That Schumer’s book title parodies the popular but highbrow Swedish crime novel "The Girl with the Dragon Tattoo" is not just some random literary allusion. Schumer invokes the girl who gets raped and fights back. It’s a clever elision from high art to low art, but it’s part of the book’s message. How does a girl become a victim—if not of a crime syndicate, of culture? Why do girls get tramp stamp tattoos? Why are women so at the mercy of fashion? Why do we contemplate getting French manicures when guys just want to “JAM [THEIR] WEINER IN YOUR POOPER”?

Beyond the many powerful and empowering takeaways of "The Girl with the Lower Back Tattoo"from loving the hustle to self-love—perhaps the most overlooked is that of a woman’s right to not only make mistakes, but to make art out of them.

But not only should women not really make mistakes; they should not really be making art either. And if they do make art, they’ll be judged for it, as themselves—whoever that is. Schumer knows women who are artists are not allowed to be separate creatures from their art. As I have written elsewhere, there is a sexist double standard that prohibits women from identifying as artists, and instead minimizes and marginalizes their creativity as autobiography, autobiographical musings and diary doodles. As such, women’s creativity is sexualized, infantilized and blatantly dismissed. Our artwork is ostracized through the categorization of it as “women’s art.” Schumer, in turn, is not regarded as a comic but a “female comic,” as if the adjectival appellation both is imperative to understanding her comedy, and, more insidiously, suggests its worth. She writes in her chapter “An Exciting Time for Women in Hollywood”:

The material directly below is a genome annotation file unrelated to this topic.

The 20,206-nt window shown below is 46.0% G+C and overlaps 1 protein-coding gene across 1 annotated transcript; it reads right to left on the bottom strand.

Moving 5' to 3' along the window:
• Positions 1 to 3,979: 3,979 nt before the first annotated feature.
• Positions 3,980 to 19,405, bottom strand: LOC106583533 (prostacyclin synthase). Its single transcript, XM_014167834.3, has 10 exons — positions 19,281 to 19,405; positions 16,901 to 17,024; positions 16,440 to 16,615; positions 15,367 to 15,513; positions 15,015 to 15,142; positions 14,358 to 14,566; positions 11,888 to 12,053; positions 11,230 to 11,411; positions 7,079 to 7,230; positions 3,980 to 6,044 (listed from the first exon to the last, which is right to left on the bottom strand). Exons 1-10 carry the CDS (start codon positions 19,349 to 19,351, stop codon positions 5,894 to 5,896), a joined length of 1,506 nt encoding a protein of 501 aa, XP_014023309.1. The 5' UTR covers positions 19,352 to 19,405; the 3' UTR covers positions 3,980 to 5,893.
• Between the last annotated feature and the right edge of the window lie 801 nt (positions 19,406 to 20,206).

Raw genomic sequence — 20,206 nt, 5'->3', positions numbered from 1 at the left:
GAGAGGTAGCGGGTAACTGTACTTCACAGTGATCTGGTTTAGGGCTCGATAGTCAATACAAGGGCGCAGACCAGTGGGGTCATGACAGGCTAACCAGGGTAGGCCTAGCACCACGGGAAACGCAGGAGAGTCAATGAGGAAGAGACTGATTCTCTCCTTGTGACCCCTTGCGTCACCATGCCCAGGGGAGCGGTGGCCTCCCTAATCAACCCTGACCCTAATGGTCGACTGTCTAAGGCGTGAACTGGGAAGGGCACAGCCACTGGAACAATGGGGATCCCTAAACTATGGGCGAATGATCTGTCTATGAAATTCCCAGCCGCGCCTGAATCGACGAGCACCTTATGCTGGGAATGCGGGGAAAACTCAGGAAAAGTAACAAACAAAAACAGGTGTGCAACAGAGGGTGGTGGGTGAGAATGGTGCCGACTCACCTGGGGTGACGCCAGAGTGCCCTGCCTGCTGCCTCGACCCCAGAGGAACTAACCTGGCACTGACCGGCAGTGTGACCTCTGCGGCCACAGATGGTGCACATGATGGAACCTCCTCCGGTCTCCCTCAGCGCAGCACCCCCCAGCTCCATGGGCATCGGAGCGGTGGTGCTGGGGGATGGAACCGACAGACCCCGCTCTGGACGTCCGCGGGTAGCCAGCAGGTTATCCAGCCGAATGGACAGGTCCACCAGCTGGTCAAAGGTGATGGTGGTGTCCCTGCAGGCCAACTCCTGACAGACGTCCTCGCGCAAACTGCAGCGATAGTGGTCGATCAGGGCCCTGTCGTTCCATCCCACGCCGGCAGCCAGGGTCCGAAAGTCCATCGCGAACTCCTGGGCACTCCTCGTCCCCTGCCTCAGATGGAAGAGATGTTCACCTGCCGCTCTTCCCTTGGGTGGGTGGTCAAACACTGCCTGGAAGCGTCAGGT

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After putting in so much effort to make a good movie, it felt pretty demeaning when they called it a female comedy.” This meaningless label painted me into a corner and forced me to speak for all females, because I am the actual FEMALE who wrote the FEMALE comedy and then starred as the lead FEMALE in that FEMALE comedy. They dont ask Seth Rogan to be ALL MEN! They dont make mens comedies.” They dont ask Ben Stiller, Hey, Ben, what was your message for all male-kind when you pretended to have diarrhea and chased that ferret in Along Came Polly?